Pacific climate campaigner resigns as Tuvalu foreign minister

Stephen Wright
Pacific climate campaigner resigns as Tuvalu foreign minister Tuvalu Minister of Justice, Communications and Foreign Affairs Simon Kofe is pictured in his office in Funafuti, Tuvalu, May 18, 2023 during an interview with BenarNews.
Stephen Wright/BenarNews

Tuvalu’s foreign minister, who called international attention to the threat faced by low-lying island nations from higher seas, said he has resigned to focus on an overhaul of his country’s constitution.

Simon Kofe became synonymous with climate activism after a video of him standing knee-deep in the Pacific Ocean while delivering Tuvalu’s message to a United Nations climate change conference in November 2021 became a viral hit online. It was viewed millions of times.

“Reflecting on my journey, it’s been an extraordinary one that wouldn’t have been possible without the grace of God and those close to me,” Kofe, 39, said in a statement posted online on the weekend. 

Tuvalu, a Pacific atoll nation home to some 12,000 people, has become emblematic of the plight faced by low-lying islands from projected sea level rise over the coming century.

Without building up and extending land that averages an arm’s length above the high tide, half of the most populated atoll Funafuti will be inundated by tidal waters by 2050 and 95% by the end of this century, based on one-meter of sea level rise projected by the Intergovernmental Panel on Climate Change.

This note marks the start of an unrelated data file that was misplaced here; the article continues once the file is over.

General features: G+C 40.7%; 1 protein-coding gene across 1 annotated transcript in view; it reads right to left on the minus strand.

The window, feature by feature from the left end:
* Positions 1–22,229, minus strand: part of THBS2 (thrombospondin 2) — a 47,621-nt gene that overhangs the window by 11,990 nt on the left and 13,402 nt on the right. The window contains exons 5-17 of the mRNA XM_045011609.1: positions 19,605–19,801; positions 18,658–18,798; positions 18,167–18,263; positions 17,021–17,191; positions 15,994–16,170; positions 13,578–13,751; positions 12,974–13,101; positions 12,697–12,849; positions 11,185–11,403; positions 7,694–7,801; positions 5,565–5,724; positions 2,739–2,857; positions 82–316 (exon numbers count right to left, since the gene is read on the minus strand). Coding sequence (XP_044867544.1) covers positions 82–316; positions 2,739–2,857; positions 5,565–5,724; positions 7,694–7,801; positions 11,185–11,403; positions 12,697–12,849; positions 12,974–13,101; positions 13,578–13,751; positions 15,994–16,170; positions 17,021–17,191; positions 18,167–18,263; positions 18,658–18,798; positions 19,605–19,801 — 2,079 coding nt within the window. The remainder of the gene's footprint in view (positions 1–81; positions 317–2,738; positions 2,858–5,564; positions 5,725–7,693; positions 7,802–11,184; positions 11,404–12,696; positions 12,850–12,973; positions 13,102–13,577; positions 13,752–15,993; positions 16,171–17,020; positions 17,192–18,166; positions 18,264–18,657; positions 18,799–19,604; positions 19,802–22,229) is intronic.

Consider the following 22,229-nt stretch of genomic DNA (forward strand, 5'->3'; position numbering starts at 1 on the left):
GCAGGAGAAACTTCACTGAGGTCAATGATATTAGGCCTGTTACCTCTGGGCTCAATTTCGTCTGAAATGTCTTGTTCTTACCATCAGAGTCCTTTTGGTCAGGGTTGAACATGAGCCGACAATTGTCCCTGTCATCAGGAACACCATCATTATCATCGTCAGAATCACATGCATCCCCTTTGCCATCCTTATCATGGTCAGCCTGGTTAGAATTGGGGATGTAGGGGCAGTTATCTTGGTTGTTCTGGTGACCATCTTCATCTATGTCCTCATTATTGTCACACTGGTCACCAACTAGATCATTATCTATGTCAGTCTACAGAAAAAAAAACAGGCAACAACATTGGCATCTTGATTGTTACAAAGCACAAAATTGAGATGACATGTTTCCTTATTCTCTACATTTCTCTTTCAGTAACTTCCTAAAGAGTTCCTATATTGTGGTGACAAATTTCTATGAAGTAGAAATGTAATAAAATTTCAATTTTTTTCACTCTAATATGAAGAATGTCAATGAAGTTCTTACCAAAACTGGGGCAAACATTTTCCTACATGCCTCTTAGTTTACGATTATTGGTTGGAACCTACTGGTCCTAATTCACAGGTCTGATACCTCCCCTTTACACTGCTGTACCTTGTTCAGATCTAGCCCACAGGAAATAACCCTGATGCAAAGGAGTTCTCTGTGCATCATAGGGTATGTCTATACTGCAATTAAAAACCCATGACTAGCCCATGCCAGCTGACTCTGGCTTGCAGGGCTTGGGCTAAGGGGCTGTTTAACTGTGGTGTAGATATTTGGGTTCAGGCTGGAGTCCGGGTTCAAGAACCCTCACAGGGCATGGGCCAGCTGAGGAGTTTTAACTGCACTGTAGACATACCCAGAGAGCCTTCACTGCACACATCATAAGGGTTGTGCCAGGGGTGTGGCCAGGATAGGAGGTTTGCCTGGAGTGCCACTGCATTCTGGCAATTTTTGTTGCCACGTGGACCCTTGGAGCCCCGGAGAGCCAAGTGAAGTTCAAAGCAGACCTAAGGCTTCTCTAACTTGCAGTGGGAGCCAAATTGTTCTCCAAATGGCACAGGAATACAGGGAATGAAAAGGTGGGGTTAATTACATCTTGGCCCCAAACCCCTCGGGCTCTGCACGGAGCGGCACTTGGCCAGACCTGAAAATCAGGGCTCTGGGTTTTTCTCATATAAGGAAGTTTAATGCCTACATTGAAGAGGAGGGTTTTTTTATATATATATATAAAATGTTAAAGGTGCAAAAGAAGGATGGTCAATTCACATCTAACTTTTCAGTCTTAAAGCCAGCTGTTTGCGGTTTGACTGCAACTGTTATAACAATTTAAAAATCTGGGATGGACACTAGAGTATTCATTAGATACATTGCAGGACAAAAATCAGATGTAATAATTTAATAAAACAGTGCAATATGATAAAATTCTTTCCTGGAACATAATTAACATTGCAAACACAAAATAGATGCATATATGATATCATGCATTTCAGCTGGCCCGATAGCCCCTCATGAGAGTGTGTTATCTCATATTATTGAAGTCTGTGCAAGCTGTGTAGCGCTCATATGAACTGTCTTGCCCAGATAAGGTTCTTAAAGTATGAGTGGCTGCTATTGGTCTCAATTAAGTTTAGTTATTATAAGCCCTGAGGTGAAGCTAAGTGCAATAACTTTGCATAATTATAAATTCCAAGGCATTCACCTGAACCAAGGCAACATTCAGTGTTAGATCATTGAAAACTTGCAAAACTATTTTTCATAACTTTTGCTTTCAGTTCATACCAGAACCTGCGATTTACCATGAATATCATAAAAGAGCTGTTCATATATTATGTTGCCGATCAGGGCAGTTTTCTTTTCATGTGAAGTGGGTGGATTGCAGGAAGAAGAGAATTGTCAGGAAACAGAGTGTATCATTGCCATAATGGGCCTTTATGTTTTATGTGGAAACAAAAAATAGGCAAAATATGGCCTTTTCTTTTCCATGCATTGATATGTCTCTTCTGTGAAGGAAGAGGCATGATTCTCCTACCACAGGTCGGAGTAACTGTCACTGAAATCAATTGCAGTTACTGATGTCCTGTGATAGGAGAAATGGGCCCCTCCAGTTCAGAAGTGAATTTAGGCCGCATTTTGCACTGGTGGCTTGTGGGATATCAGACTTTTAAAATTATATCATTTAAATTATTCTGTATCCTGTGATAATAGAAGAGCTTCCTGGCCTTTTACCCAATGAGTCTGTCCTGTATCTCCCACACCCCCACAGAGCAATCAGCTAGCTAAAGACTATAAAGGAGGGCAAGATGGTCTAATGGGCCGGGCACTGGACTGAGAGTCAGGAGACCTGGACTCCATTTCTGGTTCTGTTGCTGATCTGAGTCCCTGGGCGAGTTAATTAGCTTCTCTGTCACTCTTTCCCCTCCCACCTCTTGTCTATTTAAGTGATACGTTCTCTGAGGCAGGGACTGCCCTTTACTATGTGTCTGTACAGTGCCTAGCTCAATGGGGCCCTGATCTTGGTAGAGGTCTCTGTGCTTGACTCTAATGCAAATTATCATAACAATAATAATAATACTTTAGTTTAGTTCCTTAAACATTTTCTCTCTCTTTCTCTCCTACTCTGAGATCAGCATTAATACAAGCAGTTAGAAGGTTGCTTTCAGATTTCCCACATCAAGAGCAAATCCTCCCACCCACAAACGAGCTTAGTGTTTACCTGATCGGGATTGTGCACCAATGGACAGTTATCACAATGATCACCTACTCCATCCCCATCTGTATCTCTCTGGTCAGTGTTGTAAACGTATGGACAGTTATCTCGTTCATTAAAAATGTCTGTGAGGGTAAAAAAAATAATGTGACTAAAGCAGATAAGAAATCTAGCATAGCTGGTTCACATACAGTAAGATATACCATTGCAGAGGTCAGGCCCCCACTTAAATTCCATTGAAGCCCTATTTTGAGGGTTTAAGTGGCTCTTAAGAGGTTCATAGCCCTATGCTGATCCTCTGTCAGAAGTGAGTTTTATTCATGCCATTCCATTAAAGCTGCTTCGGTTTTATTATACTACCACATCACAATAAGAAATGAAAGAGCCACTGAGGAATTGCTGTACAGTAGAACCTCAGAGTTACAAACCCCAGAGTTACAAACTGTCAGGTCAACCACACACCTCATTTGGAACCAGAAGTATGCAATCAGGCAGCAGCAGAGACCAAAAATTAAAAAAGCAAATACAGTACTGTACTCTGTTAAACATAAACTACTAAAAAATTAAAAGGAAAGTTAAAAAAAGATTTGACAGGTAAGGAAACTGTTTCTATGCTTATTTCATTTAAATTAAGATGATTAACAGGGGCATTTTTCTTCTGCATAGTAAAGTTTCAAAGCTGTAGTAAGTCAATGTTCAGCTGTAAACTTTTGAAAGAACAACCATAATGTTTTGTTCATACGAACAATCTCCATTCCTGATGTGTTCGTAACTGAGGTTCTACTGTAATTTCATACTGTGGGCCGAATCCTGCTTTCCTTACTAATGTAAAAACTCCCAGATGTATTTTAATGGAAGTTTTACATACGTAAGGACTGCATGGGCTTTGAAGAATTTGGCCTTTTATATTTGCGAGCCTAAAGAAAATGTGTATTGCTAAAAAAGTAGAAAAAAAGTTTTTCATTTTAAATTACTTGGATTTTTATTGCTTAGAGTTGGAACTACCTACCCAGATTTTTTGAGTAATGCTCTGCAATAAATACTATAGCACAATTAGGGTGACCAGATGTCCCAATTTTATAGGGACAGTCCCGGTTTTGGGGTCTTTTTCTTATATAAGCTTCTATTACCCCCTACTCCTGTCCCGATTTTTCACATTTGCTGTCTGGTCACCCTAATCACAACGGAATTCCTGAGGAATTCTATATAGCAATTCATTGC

kofe grab_edited.jpg
In this screenshot from a Tuvalu government video, Foreign Minister Simon Kofe stands knee deep in waters off Fogafale coral islet for an address to the 2021 U.N. Climate Change conference that was delivered by video on Nov. 9, 2021. [Tuvalu government/AFP]

As a cabinet minister, Kofe also spearheaded efforts aimed at ensuring Tuvalu would keep its existing exclusive economic zone and remain a sovereign nation if its land area of 26 square kilometers (10 square miles) shrank or disappeared. He said he would continue to support that work, known as the “Future Now” project.

For the 2022 U.N. climate conference, Kofe was superimposed into a three-dimensional digital replica of Te Afualiku, an uninhabited filament of palms and pulverized coral that he predicted would be one of the first Tuvaluan islets to disappear. 

He said that Tuvalu would upload a digital copy of itself to the metaverse, a purported virtual world accessed through bulky VR goggles, so there would be a record of Tuvaluan culture if its islands become submerged by rising seas. The idea remains more stunt than reality. 

“We’ve been advocating for decades now on the international stage and this is probably the most effective we’ve been,” Kofe told BenarNews in May, “in getting the world’s attention on issues of climate change.”

Tuvalu began a review of its constitution in 2016 and a final report including recommendations was published in December 2022. 

“I believe it’s time to channel my energies into completing the essential constitutional review work,” Kofe said in his statement. “This important work, requiring nationwide consultations, will take up much of my time.” 

Parliament’s five-member constitutional review select committee, which includes Kofe as chairman, has recommended declaring that Tuvalu is a Christian nation, outlawing discrimination on the basis of disability and changes aimed at improving the stability of government.   

It has not been able to reach a consensus on several proposals including transparent appointment, removal and discipline of police officers; removing Cabinet’s power to appoint judges and a prohibition on discrimination on the basis of sex.  


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